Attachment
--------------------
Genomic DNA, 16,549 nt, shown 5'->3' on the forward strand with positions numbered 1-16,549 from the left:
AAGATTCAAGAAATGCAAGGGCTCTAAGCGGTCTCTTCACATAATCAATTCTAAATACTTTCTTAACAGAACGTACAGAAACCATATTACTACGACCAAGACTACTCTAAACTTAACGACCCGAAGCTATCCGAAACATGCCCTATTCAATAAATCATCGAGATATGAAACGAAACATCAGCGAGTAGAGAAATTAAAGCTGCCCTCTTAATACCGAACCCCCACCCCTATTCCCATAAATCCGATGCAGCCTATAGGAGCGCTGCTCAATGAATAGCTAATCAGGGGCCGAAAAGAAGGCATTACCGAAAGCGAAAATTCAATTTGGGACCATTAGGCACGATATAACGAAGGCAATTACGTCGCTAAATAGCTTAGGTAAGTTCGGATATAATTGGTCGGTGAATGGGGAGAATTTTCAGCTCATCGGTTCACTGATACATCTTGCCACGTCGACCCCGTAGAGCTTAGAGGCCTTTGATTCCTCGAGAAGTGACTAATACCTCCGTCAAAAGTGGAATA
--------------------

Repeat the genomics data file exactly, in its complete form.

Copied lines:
Genomic DNA, 16,549 nt, shown 5'->3' on the forward strand with positions numbered 1-16,549 from the left:
AAGATTCAAGAAATGCAAGGGCTCTAAGCGGTCTCTTCACATAATCAATTCTAAATACTTTCTTAACAGAACGTACAGAAACCATATTACTACGACCAAGACTACTCTAAACTTAACGACCCGAAGCTATCCGAAACATGCCCTATTCAATAAATCATCGAGATATGAAACGAAACATCAGCGAGTAGAGAAATTAAAGCTGCCCTCTTAATACCGAACCCCCACCCCTATTCCCATAAATCCGATGCAGCCTATAGGAGCGCTGCTCAATGAATAGCTAATCAGGGGCCGAAAAGAAGGCATTACCGAAAGCGAAAATTCAATTTGGGACCATTAGGCACGATATAACGAAGGCAATTACGTCGCTAAATAGCTTAGGTAAGTTCGGATATAATTGGTCGGTGAATGGGGAGAATTTTCAGCTCATCGGTTCACTGATACATCTTGCCACGTCGACCCCGTAGAGCTTAGAGGCCTTTGATTCCTCGAGAAGTGACTAATACCTCCGTCAAAAGTGGAATA